PRESS RELEASE – Hats off to the men of Mon Repos who not only agreed to do the first “nom tousel” Viv Byen workshop in St. Lucia, but completed the six week program and have called themselves the “Viv Byen Nom Mo Po #1 group”.
They noted the benefit was so immense that they will now encourage other men in Mon Repos to do the program and will also engage health professionals like the nutritional officer to guide them further as they commit to managing their lives more healthily.
So impressed were they that they organized a graduation ceremony on Sunday April 10th 2016. This was a lively occasion. The men brought fruits and coconut water from their farms, baked goods and when we arrived they were chatting together and plating all the goodies for attendees.
One of the men and a friend from the community entertained the group, delighting us with several La Rose renditions. The Inspirational Pilgrims delivered a soulful, melodious harmony that really made us reflect on how grateful we must be to God for all these gifts and for the efforts of our volunteers in St. Lucia. We heard testimonials from four members. One of them said he managed his business, his farm and family over many years, but doing this program made him realize he had never taken time to manage himself.
Viv Byen is the name the St. Lucia Arthritis and Lupus association (SLALA) has given to Stanford University’s Chronic disease self-management program.
SLALA first introduced the Arthritis self-management program to St. Lucia in 2002 and our Master trainers taught leaders in Barbados too. We decided to cross-train in Chronic disease self-management in 2005 so that everyone in St. Lucia could benefit from this revolutionary, cost-effective program and it was included in the strategic plan for health in 2007. We collaborated with the Ministry of Health and s involved all NGO’s .
However, the program requires leaders to do enough workshops to maintain the license from Stanford and we, unfortunately had to retrain leaders in 2014. We have raised and spent close to EC$100 000 to get where we are today. We now have four Master trainers- Jackie Atkinson, Rose Aubertin, Mary Charlery and Nannette Reyes.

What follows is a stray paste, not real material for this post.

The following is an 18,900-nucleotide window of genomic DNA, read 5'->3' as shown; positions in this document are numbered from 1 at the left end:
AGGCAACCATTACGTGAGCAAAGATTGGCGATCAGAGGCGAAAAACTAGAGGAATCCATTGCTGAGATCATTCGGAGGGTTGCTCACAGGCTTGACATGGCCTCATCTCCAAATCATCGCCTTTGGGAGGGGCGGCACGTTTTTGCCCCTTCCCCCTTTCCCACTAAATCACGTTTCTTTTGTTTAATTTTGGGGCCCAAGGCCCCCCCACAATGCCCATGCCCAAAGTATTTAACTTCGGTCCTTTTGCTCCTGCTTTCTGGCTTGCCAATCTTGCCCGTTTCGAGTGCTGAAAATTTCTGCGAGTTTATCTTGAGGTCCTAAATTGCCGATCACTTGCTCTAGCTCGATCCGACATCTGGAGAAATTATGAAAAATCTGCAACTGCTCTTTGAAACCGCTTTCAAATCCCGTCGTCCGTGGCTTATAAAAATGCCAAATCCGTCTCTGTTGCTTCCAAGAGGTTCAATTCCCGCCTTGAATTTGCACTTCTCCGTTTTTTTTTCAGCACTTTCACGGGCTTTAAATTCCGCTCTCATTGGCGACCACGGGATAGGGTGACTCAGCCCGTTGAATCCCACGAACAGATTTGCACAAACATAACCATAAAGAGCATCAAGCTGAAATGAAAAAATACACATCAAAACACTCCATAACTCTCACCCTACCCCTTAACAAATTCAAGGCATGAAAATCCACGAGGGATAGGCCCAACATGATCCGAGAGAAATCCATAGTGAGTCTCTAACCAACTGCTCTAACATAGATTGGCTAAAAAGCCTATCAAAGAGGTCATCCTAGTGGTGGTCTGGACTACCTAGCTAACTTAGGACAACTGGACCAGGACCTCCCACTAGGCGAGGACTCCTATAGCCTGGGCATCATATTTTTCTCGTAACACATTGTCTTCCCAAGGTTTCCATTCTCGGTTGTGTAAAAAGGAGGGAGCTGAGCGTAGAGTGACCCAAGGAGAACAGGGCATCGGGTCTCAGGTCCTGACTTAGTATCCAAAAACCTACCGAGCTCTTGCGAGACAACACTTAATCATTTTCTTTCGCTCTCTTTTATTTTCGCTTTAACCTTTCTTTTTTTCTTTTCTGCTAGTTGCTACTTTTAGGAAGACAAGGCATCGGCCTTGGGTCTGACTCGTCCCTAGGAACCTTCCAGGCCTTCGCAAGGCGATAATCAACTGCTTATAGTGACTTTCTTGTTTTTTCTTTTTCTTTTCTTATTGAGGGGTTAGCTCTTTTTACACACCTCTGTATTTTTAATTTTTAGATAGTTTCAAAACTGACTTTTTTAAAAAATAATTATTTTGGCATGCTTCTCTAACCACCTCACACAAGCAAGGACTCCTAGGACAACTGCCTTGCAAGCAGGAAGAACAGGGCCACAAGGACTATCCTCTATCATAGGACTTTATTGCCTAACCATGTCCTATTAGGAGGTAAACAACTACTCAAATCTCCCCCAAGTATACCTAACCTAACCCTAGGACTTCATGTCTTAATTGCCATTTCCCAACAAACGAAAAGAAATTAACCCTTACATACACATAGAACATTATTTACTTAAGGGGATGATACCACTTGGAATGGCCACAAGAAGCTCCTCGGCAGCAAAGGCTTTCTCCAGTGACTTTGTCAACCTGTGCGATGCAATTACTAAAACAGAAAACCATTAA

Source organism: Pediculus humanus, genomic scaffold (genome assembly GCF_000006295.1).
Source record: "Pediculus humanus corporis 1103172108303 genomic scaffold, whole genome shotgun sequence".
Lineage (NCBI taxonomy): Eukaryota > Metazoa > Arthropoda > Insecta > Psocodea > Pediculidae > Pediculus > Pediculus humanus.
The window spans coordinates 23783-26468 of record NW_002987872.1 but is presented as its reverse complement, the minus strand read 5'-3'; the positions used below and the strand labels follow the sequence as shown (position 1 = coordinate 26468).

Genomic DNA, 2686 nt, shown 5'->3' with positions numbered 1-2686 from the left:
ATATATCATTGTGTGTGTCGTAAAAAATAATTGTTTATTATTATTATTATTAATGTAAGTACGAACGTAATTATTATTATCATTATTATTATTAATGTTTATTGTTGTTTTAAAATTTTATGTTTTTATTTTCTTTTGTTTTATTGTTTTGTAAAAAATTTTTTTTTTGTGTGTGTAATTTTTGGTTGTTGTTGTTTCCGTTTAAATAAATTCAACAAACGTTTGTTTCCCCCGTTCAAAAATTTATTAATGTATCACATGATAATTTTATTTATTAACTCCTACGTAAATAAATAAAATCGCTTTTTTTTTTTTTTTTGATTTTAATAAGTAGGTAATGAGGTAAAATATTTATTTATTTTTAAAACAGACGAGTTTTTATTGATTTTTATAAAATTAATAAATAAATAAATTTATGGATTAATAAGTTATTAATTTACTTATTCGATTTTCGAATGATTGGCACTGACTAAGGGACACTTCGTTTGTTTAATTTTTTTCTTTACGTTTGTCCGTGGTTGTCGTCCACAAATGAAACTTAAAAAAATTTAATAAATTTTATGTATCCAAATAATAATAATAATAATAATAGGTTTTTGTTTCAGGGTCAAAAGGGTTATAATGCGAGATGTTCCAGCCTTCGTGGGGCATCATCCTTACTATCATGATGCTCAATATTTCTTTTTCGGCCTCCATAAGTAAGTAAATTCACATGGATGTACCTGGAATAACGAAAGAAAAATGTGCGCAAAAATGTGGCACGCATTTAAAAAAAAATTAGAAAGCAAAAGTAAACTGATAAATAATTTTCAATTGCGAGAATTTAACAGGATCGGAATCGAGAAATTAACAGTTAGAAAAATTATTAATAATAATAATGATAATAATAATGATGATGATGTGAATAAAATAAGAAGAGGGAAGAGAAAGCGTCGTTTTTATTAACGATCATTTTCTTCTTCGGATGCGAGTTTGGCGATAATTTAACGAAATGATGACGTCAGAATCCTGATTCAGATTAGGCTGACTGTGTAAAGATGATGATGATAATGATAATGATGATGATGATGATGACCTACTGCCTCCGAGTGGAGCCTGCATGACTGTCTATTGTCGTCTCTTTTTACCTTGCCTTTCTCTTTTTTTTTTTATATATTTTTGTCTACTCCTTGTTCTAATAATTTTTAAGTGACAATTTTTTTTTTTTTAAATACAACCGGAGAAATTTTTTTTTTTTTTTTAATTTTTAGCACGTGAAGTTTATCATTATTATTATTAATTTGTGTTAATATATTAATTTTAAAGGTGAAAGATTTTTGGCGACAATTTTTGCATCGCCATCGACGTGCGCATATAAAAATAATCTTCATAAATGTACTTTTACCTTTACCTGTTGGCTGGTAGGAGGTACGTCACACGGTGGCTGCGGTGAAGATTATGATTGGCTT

They have the responsibility of training more leaders and running workshops for clients, along with the 35 leaders we now have all across the island. Most of our leaders were identified by the Ministry of Health and work at health centres in every region. The other leaders include policemen, teachers, doctors, and other community- minded people.
Mary Charlery and Catherine Augustin were the leaders for “Viv byen Nom Mo Po #1” and the men applauded their dedication to the cause. Catherine found time to meet with them even outside of the workshop to help them realise their goals.
Mary is a resident of Mon Repos but works in Babonneau and has probably been the most dynamic of all our new leaders since 2014.
From August 2014 to now we have completed twenty workshops across the island and three more are planned to start over the next month.
SLALA trained more leaders in Soufriere in June 2015 and is currently planning a leaders workshop for Vieux Fort in June 2016.
Viv Byen is a crucial part of the patient-centred approach to health. We realize that the traditional medical model does not work well. This is evident since, in spite of significant developments in medical knowledge, techniques and targeted therapies as well as access to information via the media and internet, the prevalence of obesity has doubled from 1980 to 2008, Diabetes prevalence is expected to double by 2030. The major causes of death are no longer infectious diseases but chronic, non-communicable diseases. In the US 70 % of health care cost is for chronic disease. Less than 1 % is used for prevention of disease.
It is estimated in the US that if Stanford’s self-management program was to reach 10% of the population, US$6.6 billion would be saved.This is with an estimated cost of the self-management program of US$200 per client.Compare this to St. Lucia where Viv Byen is offered virtually free.
This self-management program, which we call Viv Byen, has been studied and proven to improve self-efficacy, i.e. one’s belief that one can make a positive change to achieve one’s goals. It reduces the amount of sick leave taken, decreases the number of visits to health centres and emergency rooms, reduces the number of days in hospital.
We recognize that we will never be able to afford the latest expensive medication or technology but thankfully, for the most part,we won’t need those if we concentrate on the following-
Health promotion and prevention of chronic disease
Appropriate referral to specialists,
Shared care- partnership across private, public, NGO
Multidisciplinary team approach-
Support from family, friends, community, support groups.
The only way to achieve this is with education and empowerment of our people and collaboration across the board. Viv Byen offers the way forward.
Ask for the program in your community or work place.